Friends & Friction: Dear Patricia de Lille, we need to talk

2015-01-26 12:00

Dear Ms Patricia de Lille,

You won’t remember me, but I met you many years ago in your hotel room in Grahamstown. You had come to speak to the Pan-Africanist Student Organisation. My two comrades and I came to brief you about our little city.

We also talked about Robert Sobukwe’s disappointment at the species that has landed man on the moon and split an invisible atom, but is unable to extend a hand to live peacefully with one another.

We also talked about how we opposed “multiracialism” because we believed the human race was indivisible along the colour line.

We saw people as individuals, not groups.

We spoke suspiciously about the then ANC-aligned-whites-only student organisation Nusas and its comrades who turned out to be spies.

We slipped into a reverie about a future South Africa (Azania, we called it), which we saw as a nonracial ­democracy that would bring prosperity to all and ­restore the dignity of Africans.

Now, as an African resident of Cape Town, I read your column about how things work in our city.

Sadly, you omitted a lot more. Africans are oppressed in Cape Town. I moved to this city a year and a bit before our first democratic election.

Although I wasn’t surprised when Helen Zille said blacks were refugees in the Western Cape – because I expected her to be like that – I found your silence deeply disappointing.

Is it any wonder that k****r-bashing is on the increase in Cape Town?

Recently, 23-year-old Talana-Jo Huysamer was charged with attacking someone who is almost twice her age. She allegedly shouted: “You f*****g k***ir, you don’t belong here. You should go back to where you belong.”

Nathan Johnson, the Wynberg district’s control state prosecutor, suggests that these cases seem to be quite prevalent.

Madam Mayor, this is how things work here in Cape Town.

Huysamer was only three years old when apartheid officially ended. She worked at a respectable institution, Reddam House, with open-minded people. Where do you think she got the confidence to behave this way? You and Premier Zille must take full responsibility for this.

You, more than most, worked with some of the ­angriest black South Africans. I remember the evening of July 25 1993 like it was last night.

I had visited a friend in Kenilworth, but couldn’t find a taxi to town and started walking all the way back to where I stayed in Gardens.

It was a typical Cape Town winter’s night – wet, but for someone who had lived in the Eastern Cape, not ­really cold.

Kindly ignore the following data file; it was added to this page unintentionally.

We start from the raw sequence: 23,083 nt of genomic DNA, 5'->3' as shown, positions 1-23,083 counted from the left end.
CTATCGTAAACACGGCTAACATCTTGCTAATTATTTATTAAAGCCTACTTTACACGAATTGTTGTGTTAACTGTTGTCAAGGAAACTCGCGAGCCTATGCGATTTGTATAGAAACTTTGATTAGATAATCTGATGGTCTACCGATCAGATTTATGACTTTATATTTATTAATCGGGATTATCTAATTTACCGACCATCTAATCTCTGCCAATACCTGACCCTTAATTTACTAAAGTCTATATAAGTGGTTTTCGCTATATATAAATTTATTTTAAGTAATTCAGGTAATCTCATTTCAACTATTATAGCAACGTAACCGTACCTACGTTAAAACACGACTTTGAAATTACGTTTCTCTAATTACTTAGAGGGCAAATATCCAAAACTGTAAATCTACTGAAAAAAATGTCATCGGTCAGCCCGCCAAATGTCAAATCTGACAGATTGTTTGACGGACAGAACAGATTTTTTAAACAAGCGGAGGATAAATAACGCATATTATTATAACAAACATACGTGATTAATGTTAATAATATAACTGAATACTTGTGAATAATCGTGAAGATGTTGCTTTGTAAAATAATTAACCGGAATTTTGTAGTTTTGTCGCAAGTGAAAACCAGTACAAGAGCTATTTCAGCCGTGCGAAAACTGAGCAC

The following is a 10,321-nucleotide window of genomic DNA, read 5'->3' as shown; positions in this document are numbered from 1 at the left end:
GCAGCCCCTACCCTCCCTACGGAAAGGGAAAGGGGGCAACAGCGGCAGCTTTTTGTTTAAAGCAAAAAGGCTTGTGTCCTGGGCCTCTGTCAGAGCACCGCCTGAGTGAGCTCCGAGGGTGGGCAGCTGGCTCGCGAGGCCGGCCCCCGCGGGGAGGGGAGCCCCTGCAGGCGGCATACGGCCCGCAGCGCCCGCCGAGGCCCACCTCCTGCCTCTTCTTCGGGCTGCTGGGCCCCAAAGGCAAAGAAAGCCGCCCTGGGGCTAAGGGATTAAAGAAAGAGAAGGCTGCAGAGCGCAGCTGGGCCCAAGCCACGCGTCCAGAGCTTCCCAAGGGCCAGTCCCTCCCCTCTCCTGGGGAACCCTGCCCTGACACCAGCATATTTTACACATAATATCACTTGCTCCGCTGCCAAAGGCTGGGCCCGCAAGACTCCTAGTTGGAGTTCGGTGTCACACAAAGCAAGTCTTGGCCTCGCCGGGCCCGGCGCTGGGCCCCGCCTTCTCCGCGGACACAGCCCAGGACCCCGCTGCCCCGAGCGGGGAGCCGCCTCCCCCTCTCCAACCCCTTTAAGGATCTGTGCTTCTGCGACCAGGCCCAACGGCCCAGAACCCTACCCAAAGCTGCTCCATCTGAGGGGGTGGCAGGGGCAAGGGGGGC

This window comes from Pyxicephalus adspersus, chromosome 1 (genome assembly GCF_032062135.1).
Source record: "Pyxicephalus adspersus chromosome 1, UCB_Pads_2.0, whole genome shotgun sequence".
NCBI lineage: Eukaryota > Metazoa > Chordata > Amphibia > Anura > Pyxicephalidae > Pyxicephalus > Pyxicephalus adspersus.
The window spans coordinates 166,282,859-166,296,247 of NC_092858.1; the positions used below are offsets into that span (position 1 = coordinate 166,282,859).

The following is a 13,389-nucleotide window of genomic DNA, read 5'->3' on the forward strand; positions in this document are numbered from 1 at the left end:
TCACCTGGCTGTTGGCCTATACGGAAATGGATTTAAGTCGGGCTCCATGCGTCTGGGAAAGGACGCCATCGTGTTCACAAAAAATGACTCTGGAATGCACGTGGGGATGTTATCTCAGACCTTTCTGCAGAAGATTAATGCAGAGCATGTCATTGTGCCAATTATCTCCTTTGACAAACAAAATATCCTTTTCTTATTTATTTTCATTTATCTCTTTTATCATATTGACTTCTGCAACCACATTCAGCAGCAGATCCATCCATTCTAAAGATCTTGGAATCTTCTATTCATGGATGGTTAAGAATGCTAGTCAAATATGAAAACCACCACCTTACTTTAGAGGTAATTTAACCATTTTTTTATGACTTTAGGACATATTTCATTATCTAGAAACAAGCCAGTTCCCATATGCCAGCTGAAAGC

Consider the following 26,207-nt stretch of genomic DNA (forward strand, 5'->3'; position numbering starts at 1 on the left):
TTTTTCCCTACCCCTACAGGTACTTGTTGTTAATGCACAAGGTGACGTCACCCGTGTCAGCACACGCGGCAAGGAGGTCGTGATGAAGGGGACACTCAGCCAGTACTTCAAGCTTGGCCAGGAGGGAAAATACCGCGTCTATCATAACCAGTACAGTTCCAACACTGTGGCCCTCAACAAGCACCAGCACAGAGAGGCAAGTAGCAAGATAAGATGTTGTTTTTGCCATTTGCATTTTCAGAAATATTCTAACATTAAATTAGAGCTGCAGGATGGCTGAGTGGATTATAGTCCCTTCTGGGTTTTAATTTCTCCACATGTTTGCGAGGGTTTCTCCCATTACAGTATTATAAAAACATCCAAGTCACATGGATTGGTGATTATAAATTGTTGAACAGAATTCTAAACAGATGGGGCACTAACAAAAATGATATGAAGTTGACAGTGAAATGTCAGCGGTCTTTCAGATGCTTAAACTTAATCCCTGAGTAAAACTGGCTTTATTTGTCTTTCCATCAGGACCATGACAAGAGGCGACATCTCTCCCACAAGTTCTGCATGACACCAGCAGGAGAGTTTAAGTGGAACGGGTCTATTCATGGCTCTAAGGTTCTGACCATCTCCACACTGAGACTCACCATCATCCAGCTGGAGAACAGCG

I eventually caught a taxi in Mowbray and, once aboard, heard that some black youths had used AK-47s to attack a white congregation in Kenilworth’s St James Church.

About a month later, a white American graduate and anti-apartheid activist named Amy Biehl was killed by a black mob shouting “One settler, one bullet”.

The conditions for a racially motivated massacre have already been set in this beautiful city of ours and it is likely to happen in the most unexpected places.

As we speak, corporations are recruiting highly ­educated black youths into window-dressing roles. ­

Picture this scenario: a young, educated man stuck in a job he hates, but unable to resign because his entire ­extended family depends on his salary.

Every day, he hears his colleagues passing snide remarks, and people of his colour are being assaulted rampantly.

Madam Mayor, Cape Town is recreating South Africa’s ugly past, and this is an issue that we should neither ignore nor politicise.

Our city has become a frontier where white people who are unable to exploit the opportunities guaranteed by the colour of their skin meet black people who know the discrimination and the humiliation that follows them because of the colour of their skin. Each side is blaming the other.

I’d like to remind you of what our common hero ­Sobukwe said: “The [South] African people have ­entrusted their whole future to us. And we have sworn that we are leading them, not to death, but to life ­abundant.”

Ndim ozithobileyo (Yours truly in humility).

All the very best, Muzi

Kuzwayo is the founder of Ignitive, an advertising agency

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